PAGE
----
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Under the screws/washers is the clip that is used to hold the coin mechs in place. This can be removed at this time as well. Repeat the process to remove the remaining coin chutes.

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To free the first coin chute from the coin return apparatus remove the small retainer clip with a small screwdriver followed by the gold washer (should slide off).

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The coin mech holder and pivot arm will fall away from the rest of the bracketing. Pieces laid out after removal:

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Repeat the removal process of the clip, washer, and lever to free the second and third coin mech holders from the U-shaped coin return brackets.

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On this door there is a spring between the coin return lever and coin mech holder to push the coin return rod back out if pushed in.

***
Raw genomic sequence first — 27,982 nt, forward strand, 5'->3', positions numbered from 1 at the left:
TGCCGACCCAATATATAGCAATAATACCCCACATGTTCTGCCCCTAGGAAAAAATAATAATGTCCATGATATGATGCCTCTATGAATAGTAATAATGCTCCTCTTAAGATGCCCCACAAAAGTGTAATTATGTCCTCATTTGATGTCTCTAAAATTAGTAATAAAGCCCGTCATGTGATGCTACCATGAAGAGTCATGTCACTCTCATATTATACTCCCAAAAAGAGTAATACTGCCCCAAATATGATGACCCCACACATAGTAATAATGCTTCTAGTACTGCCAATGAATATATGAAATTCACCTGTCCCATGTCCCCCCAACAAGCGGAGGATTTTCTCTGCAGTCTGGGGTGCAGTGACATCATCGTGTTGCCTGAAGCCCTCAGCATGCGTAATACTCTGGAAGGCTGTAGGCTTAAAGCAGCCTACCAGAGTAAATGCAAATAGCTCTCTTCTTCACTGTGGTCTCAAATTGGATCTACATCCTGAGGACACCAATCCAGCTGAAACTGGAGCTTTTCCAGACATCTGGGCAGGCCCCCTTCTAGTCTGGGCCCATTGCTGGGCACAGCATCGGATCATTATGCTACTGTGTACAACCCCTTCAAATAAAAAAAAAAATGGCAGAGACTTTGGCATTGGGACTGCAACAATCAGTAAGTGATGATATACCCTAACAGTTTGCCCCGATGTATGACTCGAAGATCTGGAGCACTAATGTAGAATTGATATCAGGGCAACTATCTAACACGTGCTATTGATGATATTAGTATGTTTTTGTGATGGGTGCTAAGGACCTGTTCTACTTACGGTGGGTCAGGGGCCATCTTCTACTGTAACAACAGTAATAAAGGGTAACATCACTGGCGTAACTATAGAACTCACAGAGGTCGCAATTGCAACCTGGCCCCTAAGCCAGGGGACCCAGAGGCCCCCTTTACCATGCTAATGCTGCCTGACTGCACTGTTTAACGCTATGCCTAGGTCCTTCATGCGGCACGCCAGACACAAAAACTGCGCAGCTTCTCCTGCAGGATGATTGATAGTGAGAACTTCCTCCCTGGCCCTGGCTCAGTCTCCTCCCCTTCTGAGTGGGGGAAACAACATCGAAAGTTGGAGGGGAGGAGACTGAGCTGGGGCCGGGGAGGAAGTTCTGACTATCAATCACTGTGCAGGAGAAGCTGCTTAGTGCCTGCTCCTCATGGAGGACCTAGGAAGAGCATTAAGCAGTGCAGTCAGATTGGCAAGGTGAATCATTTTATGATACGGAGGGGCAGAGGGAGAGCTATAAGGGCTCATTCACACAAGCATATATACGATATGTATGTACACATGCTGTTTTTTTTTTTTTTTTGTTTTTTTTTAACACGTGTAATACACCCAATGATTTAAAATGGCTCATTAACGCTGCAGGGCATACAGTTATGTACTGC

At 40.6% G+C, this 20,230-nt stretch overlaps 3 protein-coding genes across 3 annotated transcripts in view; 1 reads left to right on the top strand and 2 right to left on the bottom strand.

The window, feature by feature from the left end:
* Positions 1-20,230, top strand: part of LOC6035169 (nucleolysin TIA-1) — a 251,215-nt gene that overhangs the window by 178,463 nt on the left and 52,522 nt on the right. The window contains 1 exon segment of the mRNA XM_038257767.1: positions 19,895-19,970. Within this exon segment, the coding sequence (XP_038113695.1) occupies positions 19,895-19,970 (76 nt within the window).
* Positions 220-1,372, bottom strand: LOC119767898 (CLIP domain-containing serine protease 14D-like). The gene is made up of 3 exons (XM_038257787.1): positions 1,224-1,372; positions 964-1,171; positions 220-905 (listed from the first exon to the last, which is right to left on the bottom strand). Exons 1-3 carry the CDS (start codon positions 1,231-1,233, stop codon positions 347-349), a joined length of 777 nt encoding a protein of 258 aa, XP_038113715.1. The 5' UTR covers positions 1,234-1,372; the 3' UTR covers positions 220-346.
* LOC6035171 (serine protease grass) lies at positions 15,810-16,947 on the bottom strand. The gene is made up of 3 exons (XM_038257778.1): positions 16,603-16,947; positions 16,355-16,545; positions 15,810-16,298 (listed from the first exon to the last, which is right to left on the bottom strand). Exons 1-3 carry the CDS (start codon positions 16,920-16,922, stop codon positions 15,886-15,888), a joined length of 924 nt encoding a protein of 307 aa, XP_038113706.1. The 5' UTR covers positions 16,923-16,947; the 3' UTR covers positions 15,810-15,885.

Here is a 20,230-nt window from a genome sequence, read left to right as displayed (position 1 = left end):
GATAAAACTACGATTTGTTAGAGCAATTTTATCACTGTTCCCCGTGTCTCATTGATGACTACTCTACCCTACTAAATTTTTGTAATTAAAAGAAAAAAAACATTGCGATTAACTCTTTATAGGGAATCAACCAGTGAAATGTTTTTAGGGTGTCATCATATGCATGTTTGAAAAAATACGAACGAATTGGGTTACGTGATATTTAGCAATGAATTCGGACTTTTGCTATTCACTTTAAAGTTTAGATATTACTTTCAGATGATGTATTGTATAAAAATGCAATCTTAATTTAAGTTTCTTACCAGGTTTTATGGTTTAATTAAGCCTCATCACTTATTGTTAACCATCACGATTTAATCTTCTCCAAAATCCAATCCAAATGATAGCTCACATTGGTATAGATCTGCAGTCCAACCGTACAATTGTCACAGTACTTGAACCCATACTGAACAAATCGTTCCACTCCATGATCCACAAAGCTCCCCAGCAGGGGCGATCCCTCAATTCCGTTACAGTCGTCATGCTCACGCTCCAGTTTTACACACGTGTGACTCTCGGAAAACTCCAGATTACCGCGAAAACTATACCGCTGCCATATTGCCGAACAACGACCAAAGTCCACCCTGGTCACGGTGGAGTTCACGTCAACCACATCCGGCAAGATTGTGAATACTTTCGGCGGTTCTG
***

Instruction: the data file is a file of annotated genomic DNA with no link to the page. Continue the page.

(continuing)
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#48 17 days ago

Now it is time to free the switches from the coin mech holders. Two screws secure the switch group.

5J5A0057 (resized).JPG

Remove those screws from the center coin mech and the switch group will be free. The outside coin mech holders have nuts, washers, and the lockout bar clip on the other side snugged up against the screws. Usually holding the nut with your finger while turning the screw with a driver will loosen them.

5J5A0056 (resized).JPG

Lockout bar clip position after nuts/washers are removed.